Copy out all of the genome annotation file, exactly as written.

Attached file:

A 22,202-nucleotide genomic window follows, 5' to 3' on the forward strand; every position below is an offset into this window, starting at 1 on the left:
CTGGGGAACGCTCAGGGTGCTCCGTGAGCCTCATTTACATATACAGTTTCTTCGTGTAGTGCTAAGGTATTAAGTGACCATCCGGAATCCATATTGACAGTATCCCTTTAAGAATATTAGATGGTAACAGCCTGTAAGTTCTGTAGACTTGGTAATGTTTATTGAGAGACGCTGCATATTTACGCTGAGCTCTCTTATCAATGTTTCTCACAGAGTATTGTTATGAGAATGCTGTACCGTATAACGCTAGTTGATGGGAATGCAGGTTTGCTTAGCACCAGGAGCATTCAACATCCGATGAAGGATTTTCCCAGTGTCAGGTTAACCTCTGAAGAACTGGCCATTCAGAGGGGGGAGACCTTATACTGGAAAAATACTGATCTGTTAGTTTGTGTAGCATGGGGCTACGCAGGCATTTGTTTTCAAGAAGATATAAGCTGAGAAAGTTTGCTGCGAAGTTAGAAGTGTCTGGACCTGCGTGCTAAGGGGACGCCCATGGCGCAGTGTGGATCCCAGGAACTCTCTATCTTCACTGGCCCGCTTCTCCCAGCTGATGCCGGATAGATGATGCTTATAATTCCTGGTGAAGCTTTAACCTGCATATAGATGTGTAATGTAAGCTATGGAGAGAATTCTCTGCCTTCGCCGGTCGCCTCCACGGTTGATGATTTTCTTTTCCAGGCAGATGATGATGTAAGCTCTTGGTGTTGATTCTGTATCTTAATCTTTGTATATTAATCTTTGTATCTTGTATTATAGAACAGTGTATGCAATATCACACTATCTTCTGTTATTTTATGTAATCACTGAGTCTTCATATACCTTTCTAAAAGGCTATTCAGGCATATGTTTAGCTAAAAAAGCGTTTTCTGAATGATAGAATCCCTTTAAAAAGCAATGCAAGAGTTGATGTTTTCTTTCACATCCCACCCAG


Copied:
A 22,202-nucleotide genomic window follows, 5' to 3' on the forward strand; every position below is an offset into this window, starting at 1 on the left:
CTGGGGAACGCTCAGGGTGCTCCGTGAGCCTCATTTACATATACAGTTTCTTCGTGTAGTGCTAAGGTATTAAGTGACCATCCGGAATCCATATTGACAGTATCCCTTTAAGAATATTAGATGGTAACAGCCTGTAAGTTCTGTAGACTTGGTAATGTTTATTGAGAGACGCTGCATATTTACGCTGAGCTCTCTTATCAATGTTTCTCACAGAGTATTGTTATGAGAATGCTGTACCGTATAACGCTAGTTGATGGGAATGCAGGTTTGCTTAGCACCAGGAGCATTCAACATCCGATGAAGGATTTTCCCAGTGTCAGGTTAACCTCTGAAGAACTGGCCATTCAGAGGGGGGAGACCTTATACTGGAAAAATACTGATCTGTTAGTTTGTGTAGCATGGGGCTACGCAGGCATTTGTTTTCAAGAAGATATAAGCTGAGAAAGTTTGCTGCGAAGTTAGAAGTGTCTGGACCTGCGTGCTAAGGGGACGCCCATGGCGCAGTGTGGATCCCAGGAACTCTCTATCTTCACTGGCCCGCTTCTCCCAGCTGATGCCGGATAGATGATGCTTATAATTCCTGGTGAAGCTTTAACCTGCATATAGATGTGTAATGTAAGCTATGGAGAGAATTCTCTGCCTTCGCCGGTCGCCTCCACGGTTGATGATTTTCTTTTCCAGGCAGATGATGATGTAAGCTCTTGGTGTTGATTCTGTATCTTAATCTTTGTATATTAATCTTTGTATCTTGTATTATAGAACAGTGTATGCAATATCACACTATCTTCTGTTATTTTATGTAATCACTGAGTCTTCATATACCTTTCTAAAAGGCTATTCAGGCATATGTTTAGCTAAAAAAGCGTTTTCTGAATGATAGAATCCCTTTAAAAAGCAATGCAAGAGTTGATGTTTTCTTTCACATCCCACCCAG